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Bigger. Faster. Stronger.

Posted by: | September 27, 2011 | No Comment |

Happy birthday, Google! Just a few short years and you’ll be borrowing the car and taking your gal YouTube out for a malt and a drive-in movie (kids still do that, right?)

So you’re a teenager now. What’s on your wish list for the Big 1-3? A new smart phone? A trip to… Kansas?

Kansas City, Kansas?

Sure, why not?

It’s all part of Google’s push to make a higher-speed internet, and kick it off in the smaller, less-populated suburb of the better-known community of the same name just across the Missouri state line.

But, as is sometimes the case, there are a few government barriers that need to be scooted over or around in order to create a fiber-optic network in the town of less than 150,000 that promises speeds of 1 gigabit per second for both download and upload speeds using those fiber-optic lines to link to every home.

Started in 2009, the Google fiber project began when the company’s employees were discussing a faster internet, and when the government would take measures to improve on the nation’s broadband system.

However, instead of waiting for Uncle Sam to get the ball rolling, co-founder Sergey Brin suggested starting the project in Mountain View (home of Google HQ), and petitioning for government support once a system was in place and ready to be installed.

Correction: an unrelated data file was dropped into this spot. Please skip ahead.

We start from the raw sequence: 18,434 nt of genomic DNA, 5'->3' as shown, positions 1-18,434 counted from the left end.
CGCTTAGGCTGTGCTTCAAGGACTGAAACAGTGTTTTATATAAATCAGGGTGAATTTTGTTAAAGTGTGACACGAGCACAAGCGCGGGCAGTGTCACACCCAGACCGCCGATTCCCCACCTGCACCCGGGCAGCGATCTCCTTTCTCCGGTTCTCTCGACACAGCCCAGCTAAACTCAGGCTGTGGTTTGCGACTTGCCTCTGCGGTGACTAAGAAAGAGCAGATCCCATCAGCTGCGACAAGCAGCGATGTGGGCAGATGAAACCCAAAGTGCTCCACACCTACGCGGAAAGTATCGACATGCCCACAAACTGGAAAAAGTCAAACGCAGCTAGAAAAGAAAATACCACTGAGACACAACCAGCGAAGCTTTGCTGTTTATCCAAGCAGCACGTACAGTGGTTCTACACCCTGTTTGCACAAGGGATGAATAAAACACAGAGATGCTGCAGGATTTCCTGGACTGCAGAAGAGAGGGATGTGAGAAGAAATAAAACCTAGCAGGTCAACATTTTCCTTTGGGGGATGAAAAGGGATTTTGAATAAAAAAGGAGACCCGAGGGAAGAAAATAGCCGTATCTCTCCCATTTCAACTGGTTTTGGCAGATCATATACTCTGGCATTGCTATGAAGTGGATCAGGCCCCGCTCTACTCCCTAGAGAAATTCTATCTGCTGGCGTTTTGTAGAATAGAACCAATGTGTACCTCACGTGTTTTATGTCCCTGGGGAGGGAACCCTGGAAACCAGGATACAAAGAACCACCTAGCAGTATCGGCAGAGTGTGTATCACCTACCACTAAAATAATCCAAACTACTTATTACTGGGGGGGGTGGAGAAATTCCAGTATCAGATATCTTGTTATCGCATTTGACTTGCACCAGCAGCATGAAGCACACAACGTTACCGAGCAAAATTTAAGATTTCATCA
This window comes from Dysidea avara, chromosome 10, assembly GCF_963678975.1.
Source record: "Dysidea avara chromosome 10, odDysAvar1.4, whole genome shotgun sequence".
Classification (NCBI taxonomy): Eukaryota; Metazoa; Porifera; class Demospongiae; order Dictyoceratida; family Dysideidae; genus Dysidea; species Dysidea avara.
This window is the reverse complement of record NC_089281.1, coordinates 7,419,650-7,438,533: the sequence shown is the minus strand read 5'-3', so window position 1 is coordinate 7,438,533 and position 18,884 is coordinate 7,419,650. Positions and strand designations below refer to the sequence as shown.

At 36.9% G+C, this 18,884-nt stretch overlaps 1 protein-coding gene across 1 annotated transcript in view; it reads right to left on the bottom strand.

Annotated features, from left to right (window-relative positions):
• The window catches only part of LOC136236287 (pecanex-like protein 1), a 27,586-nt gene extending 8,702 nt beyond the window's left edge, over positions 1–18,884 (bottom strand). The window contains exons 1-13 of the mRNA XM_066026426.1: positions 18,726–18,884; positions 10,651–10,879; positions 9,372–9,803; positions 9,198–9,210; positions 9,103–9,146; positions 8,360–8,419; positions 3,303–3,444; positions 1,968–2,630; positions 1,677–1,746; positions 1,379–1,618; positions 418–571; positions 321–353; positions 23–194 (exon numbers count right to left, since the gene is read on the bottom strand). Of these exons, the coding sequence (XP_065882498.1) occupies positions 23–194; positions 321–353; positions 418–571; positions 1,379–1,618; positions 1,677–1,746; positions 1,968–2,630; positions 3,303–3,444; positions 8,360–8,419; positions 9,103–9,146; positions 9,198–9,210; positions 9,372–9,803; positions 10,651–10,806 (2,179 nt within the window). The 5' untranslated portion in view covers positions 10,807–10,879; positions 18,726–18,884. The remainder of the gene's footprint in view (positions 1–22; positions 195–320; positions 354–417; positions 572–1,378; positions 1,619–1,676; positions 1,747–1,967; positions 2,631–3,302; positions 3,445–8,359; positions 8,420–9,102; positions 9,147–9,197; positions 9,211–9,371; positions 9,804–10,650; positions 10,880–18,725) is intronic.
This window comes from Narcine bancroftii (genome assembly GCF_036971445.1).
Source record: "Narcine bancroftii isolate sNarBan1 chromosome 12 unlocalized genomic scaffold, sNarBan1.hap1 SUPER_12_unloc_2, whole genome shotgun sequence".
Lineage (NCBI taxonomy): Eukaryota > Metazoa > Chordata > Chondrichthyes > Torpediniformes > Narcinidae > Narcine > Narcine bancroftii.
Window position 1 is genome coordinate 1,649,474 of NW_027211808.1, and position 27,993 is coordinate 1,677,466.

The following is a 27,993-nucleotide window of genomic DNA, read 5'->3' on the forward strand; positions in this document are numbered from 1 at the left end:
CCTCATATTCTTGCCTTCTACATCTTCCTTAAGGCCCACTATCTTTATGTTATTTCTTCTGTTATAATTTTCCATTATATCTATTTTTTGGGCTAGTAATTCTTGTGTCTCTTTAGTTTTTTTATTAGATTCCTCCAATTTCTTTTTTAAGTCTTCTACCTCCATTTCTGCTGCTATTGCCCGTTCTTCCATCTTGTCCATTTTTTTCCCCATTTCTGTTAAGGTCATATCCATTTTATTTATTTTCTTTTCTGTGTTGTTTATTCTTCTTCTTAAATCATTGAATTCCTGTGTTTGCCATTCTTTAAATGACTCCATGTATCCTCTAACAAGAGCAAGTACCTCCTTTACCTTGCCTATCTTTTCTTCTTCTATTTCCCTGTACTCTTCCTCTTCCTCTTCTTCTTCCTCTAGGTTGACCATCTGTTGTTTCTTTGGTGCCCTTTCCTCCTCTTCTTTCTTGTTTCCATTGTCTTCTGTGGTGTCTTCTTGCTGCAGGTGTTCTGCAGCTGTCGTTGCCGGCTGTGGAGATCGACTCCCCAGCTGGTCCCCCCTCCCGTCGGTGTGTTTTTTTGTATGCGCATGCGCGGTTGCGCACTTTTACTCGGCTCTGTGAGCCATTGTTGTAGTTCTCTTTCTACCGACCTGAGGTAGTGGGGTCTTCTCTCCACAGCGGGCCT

With that system now ready for implementation, what lies ahead is up to legislators and how busy/forward thinking they are, with Brin and his team calling for three specific reforms: ease access to public rights-of-way where fiber-optic cables can be laid; ease access to utility poles; and enable special service districts to free sections of municipalities from zoning restrictions.

This legislation will be imperative in the continuing development of the biggest search engine the planet has ever known. With higher internet speeds, Google will be able to “spider” their way through more pages at faster speeds, which will come almost as a necessity as the higher upload/download speeds will inevitably lead to a greater rate of information creation, as detailed in an earlier post.

Will the federal government allow a private-sector corporation to tinker with the mechanics of the information super highway?

Stay tuned…

under: Comm 455
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